Obama Administration Turns Due Process on its Head

A common understanding among citizens of the United States is that before their liberty or even their life can be legally taken from them there must be due process, which basically consists of a trial, the right to know the charges against you and the right to face an accuser. When it comes to those designated as terrorists, however, Attorney General Eric Holder has unveiled a curious interpretation of due process. Speaking at Northwestern Law School on March 5, Holder said: “‘Due process’ and ‘judicial process’ are not one and the same, particularly when it comes to national security. The Constitution guarantees due process, not judicial process.” What Holder seems to be saying is that those elements which we thought were essential protections are not really in the Constitution, at least not for anyone who gets designated as a terrorist. We know from bitter experience of the past decade that U.S. citizens can and do get designated as terrorists.

What makes Holder’s interpretation of the Constitution a particularly serious matter is that President Obama has assumed the power to order the assassination of U.S. citizens. Reuters has said that the decision to assassinate would be based on information in a “kill or capture list” drawn up by a “secretive panel of senior government officials.” The U.S. Justice Department has responded to an ACLU request for information about the assassination program by neither confirming nor denying the existence of any records.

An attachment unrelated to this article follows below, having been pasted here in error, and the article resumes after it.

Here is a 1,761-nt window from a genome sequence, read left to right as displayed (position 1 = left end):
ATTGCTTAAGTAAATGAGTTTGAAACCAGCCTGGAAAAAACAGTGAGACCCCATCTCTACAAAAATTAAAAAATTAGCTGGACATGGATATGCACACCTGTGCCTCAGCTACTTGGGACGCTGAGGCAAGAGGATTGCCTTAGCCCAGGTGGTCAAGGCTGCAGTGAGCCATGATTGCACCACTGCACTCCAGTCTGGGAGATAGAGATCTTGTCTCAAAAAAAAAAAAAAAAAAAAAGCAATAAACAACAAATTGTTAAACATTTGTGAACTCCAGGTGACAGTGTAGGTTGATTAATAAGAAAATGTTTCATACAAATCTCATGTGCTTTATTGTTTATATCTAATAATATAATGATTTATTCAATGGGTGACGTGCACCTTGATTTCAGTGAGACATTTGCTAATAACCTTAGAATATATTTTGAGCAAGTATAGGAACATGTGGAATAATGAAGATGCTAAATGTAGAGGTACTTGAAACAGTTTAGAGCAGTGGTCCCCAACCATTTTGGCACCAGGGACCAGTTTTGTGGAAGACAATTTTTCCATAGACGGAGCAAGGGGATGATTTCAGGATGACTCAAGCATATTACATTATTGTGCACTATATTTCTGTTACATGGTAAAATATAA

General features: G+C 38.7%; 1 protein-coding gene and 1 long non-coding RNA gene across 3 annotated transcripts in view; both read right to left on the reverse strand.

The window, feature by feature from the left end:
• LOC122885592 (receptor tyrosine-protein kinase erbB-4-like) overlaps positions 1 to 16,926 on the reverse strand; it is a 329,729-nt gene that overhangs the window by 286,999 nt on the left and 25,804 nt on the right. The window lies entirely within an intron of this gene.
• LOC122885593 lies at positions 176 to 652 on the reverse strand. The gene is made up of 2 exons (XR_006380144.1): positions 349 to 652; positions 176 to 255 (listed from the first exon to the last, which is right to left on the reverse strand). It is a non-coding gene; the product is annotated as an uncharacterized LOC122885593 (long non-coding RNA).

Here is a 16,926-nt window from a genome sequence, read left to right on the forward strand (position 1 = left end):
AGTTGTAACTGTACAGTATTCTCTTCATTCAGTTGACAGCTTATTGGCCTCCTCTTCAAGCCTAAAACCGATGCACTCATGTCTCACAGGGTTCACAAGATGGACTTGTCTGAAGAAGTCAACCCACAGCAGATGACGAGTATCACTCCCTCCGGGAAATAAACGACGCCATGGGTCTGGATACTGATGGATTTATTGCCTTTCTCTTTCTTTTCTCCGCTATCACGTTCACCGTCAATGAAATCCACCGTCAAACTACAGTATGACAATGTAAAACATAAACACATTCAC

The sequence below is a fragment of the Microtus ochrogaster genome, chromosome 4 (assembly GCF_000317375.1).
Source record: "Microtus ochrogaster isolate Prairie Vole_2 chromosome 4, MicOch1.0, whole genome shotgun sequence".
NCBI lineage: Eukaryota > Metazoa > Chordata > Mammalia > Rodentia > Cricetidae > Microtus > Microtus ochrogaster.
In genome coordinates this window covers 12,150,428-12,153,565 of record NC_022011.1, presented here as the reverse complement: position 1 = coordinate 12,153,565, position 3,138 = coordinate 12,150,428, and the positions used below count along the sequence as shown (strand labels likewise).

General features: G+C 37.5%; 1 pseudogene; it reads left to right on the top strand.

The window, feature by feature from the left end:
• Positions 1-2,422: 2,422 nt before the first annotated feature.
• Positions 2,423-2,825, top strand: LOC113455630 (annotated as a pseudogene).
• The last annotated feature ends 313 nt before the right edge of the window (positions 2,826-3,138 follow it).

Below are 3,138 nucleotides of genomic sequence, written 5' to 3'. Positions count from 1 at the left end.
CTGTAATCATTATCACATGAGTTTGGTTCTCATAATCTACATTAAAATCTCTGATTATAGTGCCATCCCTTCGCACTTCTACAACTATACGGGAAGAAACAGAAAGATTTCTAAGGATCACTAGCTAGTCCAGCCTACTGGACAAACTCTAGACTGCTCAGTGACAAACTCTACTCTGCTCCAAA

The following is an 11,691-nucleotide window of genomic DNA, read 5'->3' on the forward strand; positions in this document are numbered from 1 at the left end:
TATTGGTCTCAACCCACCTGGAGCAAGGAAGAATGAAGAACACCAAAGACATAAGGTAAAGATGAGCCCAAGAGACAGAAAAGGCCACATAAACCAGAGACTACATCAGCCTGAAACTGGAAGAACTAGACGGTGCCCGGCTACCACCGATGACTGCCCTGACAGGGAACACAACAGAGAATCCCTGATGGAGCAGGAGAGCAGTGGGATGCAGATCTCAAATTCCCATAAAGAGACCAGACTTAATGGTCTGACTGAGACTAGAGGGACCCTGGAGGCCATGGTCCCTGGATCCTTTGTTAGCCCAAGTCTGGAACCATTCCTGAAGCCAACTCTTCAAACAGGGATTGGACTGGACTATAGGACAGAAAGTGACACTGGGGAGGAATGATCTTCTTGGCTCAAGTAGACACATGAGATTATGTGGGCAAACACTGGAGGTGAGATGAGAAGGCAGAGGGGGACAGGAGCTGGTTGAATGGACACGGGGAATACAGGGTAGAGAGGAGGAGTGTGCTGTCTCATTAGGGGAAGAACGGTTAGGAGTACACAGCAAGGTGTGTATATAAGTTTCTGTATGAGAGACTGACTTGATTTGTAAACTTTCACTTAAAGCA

The operative definition of who is a terrorist is someone “who is a senior operational leader of Al Qaeda or associated forces.” The Obama administration has adopted this definition originated in the preceding Bush administration. The president can secretly deem someone to be a terrorist without proving it with any evidence. The president and senior underlings thus become judge, jury and even executioner wrapped up in one.

Barack Obama had a much more stringent conception of due process protections when he was a U.S. senator from Illinois. On the Senate floor, Obama lamented of the detainees being held at Guantanamo Bay, that “a perfectly innocent individual could be held and could not rebut the Government’s case and has no way of proving his innocence.”; also, he mocked the right-wing claim “that judicial inquiry is an antique, trivial and dispensable luxury.”

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